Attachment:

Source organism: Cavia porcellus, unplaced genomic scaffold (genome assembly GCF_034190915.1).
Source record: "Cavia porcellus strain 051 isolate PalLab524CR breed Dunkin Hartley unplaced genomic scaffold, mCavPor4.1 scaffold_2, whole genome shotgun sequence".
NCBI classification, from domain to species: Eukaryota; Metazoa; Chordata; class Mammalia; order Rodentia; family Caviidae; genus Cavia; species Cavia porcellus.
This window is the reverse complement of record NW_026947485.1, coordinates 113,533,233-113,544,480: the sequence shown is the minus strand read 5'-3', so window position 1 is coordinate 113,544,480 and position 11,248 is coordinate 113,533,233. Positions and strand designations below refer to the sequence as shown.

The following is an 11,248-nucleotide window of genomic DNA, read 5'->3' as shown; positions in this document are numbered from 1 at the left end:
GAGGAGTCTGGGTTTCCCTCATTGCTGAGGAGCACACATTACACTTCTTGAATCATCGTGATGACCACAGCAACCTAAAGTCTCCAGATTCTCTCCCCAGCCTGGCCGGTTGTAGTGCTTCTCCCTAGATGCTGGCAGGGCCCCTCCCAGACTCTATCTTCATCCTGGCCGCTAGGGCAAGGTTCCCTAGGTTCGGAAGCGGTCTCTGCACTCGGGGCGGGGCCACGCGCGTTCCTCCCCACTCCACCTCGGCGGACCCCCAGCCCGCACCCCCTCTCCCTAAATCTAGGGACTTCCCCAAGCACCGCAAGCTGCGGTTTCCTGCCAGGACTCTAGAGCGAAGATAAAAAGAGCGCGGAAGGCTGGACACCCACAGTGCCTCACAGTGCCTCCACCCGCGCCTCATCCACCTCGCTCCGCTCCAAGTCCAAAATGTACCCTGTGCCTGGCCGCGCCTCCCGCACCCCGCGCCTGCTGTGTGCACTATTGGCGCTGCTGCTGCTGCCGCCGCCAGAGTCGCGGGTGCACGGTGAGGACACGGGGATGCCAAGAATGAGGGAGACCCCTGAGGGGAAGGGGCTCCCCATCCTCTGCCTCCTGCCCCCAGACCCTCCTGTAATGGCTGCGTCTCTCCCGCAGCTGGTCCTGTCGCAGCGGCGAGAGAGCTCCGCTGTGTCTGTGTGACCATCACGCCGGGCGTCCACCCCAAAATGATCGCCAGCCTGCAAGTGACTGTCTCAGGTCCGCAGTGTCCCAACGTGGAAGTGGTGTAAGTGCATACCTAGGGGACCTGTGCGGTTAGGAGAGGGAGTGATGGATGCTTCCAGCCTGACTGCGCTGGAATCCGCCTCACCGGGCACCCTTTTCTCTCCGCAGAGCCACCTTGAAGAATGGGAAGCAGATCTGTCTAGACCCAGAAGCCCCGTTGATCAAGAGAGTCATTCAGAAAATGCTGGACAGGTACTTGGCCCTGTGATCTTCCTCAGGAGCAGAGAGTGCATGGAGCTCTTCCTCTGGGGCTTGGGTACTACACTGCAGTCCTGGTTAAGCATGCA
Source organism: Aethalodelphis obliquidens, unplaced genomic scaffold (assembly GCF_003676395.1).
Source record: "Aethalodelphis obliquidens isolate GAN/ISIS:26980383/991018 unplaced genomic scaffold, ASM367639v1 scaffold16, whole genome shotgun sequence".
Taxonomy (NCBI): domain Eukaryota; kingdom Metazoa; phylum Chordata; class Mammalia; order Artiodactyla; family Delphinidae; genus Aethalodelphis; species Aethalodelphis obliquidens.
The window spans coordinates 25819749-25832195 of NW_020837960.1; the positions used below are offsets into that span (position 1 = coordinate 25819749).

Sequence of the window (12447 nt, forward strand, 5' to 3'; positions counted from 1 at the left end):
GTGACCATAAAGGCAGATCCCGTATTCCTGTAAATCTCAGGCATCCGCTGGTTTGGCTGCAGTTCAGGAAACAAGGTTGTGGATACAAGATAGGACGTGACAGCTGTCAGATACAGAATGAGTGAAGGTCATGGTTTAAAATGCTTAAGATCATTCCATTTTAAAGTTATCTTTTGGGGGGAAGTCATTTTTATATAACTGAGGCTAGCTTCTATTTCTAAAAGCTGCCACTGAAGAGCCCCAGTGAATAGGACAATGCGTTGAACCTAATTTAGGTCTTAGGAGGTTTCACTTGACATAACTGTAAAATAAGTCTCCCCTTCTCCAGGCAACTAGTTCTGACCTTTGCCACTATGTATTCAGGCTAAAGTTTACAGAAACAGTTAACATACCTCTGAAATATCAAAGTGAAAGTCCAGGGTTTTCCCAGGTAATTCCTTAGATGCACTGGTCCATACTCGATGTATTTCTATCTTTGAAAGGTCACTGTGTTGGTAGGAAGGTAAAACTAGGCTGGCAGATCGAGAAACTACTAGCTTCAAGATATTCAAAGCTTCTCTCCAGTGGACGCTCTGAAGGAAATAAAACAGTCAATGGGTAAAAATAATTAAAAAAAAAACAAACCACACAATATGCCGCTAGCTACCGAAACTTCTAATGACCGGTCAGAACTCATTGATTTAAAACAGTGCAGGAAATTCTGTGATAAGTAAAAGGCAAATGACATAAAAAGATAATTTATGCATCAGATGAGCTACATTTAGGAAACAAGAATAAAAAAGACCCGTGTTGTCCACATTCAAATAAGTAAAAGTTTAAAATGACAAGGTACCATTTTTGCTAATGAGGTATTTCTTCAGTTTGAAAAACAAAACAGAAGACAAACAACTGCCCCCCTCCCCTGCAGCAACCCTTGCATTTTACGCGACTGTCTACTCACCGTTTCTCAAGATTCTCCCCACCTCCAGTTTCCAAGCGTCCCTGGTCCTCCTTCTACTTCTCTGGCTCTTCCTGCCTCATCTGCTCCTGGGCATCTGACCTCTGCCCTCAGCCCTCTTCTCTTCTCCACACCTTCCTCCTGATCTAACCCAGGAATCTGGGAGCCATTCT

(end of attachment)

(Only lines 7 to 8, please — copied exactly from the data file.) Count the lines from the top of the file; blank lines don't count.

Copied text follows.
Source organism: Aethalodelphis obliquidens, unplaced genomic scaffold (assembly GCF_003676395.1).
Source record: "Aethalodelphis obliquidens isolate GAN/ISIS:26980383/991018 unplaced genomic scaffold, ASM367639v1 scaffold16, whole genome shotgun sequence".